Don’t go to bed unless you are sleepy
Ultimately your goal will be to go to sleep and wake up at the same time each day (weekends included). BUT for now, you should not get in bed unless you are sleepy. By the way, you’re supposed to read that book (made of paper) in another room until you’re sleepy and THEN go to your bed. Reading IN BED is not allowed! Who knew?

If you don’t fall asleep within 20 minutes of turning off the lights, or if you wake up and can’t fall back asleep in 20 minutes, get out of bed and reset
Lying awake in bed for too long can “create an unhealthy mental connection between your sleeping environment and wakefulness.” Get up and try a “reset break.” During this time you should do something relaxing like read a book,, have a cup of camomile tea, or listen to relaxing music. The goal here is to shift your attention away from trying to go to sleep, which is NOT a relaxing exercise!

Bed is for sleep (and for some people – sex) not awake activities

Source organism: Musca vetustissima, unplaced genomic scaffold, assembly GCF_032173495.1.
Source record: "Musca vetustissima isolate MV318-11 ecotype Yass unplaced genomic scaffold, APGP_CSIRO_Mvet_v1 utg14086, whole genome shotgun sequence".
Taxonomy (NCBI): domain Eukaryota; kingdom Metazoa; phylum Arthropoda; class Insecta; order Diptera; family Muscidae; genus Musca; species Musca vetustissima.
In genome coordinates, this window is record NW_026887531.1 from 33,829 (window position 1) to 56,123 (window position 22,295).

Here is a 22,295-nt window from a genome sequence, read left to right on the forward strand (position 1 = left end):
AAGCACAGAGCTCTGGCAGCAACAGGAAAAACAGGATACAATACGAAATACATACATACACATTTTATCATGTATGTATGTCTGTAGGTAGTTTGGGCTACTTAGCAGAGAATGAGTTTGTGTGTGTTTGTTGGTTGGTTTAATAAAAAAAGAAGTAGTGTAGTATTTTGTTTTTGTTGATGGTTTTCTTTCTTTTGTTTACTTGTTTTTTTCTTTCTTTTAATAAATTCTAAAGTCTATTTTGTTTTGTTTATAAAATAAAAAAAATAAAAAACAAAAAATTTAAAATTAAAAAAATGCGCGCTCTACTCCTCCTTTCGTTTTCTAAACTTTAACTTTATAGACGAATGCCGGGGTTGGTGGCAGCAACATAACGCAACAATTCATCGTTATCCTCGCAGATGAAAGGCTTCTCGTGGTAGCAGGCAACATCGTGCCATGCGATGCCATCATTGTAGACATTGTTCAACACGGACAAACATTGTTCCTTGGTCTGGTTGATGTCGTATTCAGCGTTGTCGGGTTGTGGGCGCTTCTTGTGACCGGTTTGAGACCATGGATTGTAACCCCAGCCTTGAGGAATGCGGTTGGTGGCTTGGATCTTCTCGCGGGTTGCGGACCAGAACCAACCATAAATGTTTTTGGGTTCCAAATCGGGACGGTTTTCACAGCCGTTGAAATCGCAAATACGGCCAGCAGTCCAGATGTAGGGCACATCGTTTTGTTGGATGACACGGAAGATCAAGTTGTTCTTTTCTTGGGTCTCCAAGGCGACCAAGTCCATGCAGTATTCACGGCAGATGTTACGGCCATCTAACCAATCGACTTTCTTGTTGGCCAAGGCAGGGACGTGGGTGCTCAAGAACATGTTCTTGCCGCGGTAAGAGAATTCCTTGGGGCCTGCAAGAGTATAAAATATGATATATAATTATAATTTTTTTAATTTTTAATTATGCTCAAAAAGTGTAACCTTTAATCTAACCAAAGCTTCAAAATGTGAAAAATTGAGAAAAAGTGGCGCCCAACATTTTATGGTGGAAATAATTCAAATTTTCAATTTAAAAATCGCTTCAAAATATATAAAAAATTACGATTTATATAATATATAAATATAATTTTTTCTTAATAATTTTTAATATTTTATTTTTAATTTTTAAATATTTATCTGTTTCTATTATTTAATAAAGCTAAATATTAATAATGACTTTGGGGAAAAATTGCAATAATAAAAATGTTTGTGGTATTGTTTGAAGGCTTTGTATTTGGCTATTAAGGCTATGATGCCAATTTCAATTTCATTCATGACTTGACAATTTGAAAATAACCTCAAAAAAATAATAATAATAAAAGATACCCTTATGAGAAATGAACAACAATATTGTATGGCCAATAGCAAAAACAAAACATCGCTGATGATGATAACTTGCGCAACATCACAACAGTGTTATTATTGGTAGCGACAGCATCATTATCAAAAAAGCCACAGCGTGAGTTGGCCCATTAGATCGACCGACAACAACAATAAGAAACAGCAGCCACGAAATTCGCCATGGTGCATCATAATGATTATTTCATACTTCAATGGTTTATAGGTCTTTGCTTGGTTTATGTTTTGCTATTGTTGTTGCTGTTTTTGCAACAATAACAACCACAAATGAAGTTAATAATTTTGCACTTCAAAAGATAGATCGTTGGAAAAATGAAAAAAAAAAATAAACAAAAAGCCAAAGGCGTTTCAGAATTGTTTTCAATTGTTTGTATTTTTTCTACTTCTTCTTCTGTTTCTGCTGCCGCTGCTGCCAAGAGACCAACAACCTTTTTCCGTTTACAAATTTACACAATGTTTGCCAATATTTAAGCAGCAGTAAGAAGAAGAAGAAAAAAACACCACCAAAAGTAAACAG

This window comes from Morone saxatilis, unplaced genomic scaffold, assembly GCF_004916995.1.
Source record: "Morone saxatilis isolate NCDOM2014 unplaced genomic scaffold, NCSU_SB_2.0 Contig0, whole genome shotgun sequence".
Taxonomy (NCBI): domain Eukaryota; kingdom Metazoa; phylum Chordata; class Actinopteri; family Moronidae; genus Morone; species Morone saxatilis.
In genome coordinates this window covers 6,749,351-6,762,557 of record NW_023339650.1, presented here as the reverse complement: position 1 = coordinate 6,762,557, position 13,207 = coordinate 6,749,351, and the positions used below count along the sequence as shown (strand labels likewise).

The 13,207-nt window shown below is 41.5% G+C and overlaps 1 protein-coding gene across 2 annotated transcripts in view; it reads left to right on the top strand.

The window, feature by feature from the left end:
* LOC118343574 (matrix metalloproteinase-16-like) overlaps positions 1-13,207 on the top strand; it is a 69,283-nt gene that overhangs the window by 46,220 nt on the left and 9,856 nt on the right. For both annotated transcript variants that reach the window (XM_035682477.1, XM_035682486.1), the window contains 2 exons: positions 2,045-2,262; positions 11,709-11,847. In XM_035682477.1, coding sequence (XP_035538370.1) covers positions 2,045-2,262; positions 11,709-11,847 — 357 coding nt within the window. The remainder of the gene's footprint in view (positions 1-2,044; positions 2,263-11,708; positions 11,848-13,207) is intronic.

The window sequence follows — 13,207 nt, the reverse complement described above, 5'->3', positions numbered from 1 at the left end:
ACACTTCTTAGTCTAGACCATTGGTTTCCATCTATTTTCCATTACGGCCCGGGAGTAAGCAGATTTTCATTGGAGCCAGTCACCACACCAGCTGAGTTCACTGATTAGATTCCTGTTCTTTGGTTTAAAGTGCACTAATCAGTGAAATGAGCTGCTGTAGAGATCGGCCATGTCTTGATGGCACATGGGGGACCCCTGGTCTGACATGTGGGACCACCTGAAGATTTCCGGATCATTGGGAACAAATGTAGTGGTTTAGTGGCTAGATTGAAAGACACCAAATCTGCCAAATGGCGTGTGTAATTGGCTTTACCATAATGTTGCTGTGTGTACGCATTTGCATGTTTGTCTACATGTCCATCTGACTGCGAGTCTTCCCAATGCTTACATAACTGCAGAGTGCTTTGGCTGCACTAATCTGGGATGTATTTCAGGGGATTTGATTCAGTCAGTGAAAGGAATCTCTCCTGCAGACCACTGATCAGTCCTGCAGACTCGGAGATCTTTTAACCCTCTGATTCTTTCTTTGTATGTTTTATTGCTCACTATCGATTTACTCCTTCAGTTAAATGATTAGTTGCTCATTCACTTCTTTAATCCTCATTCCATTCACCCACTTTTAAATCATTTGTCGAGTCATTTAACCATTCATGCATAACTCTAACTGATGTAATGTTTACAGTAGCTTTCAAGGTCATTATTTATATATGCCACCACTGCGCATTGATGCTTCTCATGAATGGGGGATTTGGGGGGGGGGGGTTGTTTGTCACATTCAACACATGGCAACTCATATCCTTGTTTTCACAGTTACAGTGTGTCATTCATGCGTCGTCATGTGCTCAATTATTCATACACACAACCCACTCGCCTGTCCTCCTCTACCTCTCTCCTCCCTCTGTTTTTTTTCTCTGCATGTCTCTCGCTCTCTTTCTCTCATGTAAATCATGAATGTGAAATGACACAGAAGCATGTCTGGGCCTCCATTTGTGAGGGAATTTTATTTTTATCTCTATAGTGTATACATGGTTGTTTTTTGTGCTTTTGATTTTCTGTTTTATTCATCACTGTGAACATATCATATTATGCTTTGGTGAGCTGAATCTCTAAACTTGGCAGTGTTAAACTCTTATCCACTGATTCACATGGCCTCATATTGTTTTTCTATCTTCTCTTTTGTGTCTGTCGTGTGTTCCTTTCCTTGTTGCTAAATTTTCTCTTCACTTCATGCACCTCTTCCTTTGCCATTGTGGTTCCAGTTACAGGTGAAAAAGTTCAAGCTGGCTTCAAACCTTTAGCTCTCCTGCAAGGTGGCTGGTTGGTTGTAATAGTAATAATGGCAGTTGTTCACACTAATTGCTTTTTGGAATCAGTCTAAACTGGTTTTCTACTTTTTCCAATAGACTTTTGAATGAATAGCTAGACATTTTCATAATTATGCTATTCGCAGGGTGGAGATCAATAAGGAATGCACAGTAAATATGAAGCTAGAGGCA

It’s not your home office, so bringing your laptop, TV, and food into bed with you is a no no. Your bed should conjure feelings that are conducive to sleep, and research shows that these activities can trick our brains into thinking this space is for these activities and thereby training it to be more awake than sleepy in bed. If space is an issue (studio apartments, etc.) then use one side of the bed for sleep only, and the other side for other activities. This is a last-resort option!

Stick to a sleep schedule
While you’re aiming to go to sleep at the same time each night, it’s also important to wake up at the same time each day, regardless of the time you went to sleep at night. If you didn’t sleep well at night, chances are you’ll fall asleep more easily the subsequent night. Alternatively, if you allow yourself to stay in bed to “catch up,” you may find it difficult to go to sleep that night. 

Stay active
A great stress reliever, regular exercise has been shown to improve the quality of sleep. Research suggests that you get your exercise in at least three hours before you turn in.

Check your meds
Many medications can affect your sleep. Check with your physician or pharmacist to see if anything you’re taking might be causing your insomnia. 

Avoid or limit naps
Especially when you’ve had a bad night’s sleep, the temptation to take a nap can be powerful. But don’t. However if you just can’t avoid it, limit your nap to 30 minutes or less and don’t nap after 3 pm.

Don’t tolerate pain
If you have pain that is affecting your sleep, talk to your doctor about a pain reliever.

Be aware of when you need light, and when you need dark